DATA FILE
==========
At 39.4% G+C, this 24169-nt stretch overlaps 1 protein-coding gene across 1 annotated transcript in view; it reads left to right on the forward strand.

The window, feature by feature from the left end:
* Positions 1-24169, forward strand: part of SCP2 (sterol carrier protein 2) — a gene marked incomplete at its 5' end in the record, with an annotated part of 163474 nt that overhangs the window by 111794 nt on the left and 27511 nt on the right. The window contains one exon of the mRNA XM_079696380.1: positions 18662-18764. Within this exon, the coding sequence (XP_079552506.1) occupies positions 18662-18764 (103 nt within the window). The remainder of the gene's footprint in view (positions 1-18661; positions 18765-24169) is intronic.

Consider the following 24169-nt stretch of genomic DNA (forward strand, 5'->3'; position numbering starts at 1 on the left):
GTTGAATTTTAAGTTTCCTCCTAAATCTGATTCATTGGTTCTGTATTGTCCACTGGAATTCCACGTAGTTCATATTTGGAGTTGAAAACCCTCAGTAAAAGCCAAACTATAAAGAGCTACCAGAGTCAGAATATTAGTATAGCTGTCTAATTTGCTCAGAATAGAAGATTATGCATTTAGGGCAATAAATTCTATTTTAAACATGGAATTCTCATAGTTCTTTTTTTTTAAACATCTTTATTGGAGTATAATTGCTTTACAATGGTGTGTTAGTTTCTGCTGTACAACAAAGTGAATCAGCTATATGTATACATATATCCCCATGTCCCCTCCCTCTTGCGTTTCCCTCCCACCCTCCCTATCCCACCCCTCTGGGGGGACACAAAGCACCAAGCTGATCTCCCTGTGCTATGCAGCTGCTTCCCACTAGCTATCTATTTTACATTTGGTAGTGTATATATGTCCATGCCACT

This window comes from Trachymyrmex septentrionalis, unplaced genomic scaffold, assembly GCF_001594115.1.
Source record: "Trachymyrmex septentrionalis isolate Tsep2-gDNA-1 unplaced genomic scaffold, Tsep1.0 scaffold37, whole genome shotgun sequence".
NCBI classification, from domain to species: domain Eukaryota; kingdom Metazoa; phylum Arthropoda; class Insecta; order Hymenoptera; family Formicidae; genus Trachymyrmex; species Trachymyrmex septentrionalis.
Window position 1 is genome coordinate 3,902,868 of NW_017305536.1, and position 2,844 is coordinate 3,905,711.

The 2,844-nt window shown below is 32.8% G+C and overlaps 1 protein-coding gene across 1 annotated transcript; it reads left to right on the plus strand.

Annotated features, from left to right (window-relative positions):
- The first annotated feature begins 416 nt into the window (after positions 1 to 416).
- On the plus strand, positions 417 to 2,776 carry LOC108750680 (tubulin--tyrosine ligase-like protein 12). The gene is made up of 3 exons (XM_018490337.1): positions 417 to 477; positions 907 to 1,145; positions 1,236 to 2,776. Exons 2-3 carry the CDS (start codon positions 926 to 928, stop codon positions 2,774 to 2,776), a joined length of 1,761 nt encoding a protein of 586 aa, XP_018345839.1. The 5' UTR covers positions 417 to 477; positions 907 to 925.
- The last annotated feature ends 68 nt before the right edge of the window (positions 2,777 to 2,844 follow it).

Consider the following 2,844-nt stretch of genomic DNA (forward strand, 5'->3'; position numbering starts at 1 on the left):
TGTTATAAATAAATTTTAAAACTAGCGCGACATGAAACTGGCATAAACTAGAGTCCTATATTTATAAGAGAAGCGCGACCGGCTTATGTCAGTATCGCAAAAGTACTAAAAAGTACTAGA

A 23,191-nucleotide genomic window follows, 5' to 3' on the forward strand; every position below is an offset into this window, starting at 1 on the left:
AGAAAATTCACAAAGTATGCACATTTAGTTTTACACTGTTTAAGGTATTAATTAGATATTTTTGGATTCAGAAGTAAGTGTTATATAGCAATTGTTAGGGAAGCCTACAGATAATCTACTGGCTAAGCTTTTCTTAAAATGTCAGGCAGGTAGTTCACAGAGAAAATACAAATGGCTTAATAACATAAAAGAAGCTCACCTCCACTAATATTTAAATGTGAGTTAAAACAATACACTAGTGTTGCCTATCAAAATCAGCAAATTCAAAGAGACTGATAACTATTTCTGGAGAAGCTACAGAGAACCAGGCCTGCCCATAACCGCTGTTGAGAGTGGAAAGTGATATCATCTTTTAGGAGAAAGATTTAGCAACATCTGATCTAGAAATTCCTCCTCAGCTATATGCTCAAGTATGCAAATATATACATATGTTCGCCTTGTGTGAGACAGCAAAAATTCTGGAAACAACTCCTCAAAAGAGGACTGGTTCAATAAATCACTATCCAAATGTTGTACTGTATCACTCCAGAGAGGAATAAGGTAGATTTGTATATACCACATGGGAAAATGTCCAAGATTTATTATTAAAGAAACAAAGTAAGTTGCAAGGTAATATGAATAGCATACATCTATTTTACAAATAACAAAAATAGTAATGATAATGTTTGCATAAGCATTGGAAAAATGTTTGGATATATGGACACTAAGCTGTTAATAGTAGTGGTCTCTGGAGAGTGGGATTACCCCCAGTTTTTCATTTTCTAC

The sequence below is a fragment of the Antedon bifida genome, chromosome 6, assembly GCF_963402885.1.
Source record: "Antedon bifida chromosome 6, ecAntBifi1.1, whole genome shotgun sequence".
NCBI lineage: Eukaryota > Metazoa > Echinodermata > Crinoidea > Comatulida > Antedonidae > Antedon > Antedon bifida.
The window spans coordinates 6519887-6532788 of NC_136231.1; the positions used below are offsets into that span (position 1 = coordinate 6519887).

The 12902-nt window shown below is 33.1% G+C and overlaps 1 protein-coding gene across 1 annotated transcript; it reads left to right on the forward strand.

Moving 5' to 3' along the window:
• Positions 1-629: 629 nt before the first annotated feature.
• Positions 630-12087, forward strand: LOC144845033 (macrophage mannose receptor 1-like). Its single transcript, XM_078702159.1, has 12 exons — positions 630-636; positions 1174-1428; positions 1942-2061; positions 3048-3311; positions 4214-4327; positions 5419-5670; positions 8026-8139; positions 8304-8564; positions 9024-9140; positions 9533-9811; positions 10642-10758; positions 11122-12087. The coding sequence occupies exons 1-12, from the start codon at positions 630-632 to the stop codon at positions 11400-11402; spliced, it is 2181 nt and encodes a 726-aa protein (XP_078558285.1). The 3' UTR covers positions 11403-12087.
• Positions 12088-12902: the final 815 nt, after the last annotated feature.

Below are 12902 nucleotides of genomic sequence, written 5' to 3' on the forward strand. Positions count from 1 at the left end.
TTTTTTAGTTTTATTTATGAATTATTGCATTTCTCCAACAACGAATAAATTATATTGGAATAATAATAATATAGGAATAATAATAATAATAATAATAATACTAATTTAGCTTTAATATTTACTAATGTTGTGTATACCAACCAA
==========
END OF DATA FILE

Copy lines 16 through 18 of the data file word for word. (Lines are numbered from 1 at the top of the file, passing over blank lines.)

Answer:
TGTTATAAATAAATTTTAAAACTAGCGCGACATGAAACTGGCATAAACTAGAGTCCTATATTTATAAGAGAAGCGCGACCGGCTTATGTCAGTATCGCAAAAGTACTAAAAAGTACTAGA

A 23,191-nucleotide genomic window follows, 5' to 3' on the forward strand; every position below is an offset into this window, starting at 1 on the left:
AGAAAATTCACAAAGTATGCACATTTAGTTTTACACTGTTTAAGGTATTAATTAGATATTTTTGGATTCAGAAGTAAGTGTTATATAGCAATTGTTAGGGAAGCCTACAGATAATCTACTGGCTAAGCTTTTCTTAAAATGTCAGGCAGGTAGTTCACAGAGAAAATACAAATGGCTTAATAACATAAAAGAAGCTCACCTCCACTAATATTTAAATGTGAGTTAAAACAATACACTAGTGTTGCCTATCAAAATCAGCAAATTCAAAGAGACTGATAACTATTTCTGGAGAAGCTACAGAGAACCAGGCCTGCCCATAACCGCTGTTGAGAGTGGAAAGTGATATCATCTTTTAGGAGAAAGATTTAGCAACATCTGATCTAGAAATTCCTCCTCAGCTATATGCTCAAGTATGCAAATATATACATATGTTCGCCTTGTGTGAGACAGCAAAAATTCTGGAAACAACTCCTCAAAAGAGGACTGGTTCAATAAATCACTATCCAAATGTTGTACTGTATCACTCCAGAGAGGAATAAGGTAGATTTGTATATACCACATGGGAAAATGTCCAAGATTTATTATTAAAGAAACAAAGTAAGTTGCAAGGTAATATGAATAGCATACATCTATTTTACAAATAACAAAAATAGTAATGATAATGTTTGCATAAGCATTGGAAAAATGTTTGGATATATGGACACTAAGCTGTTAATAGTAGTGGTCTCTGGAGAGTGGGATTACCCCCAGTTTTTCATTTTCTAC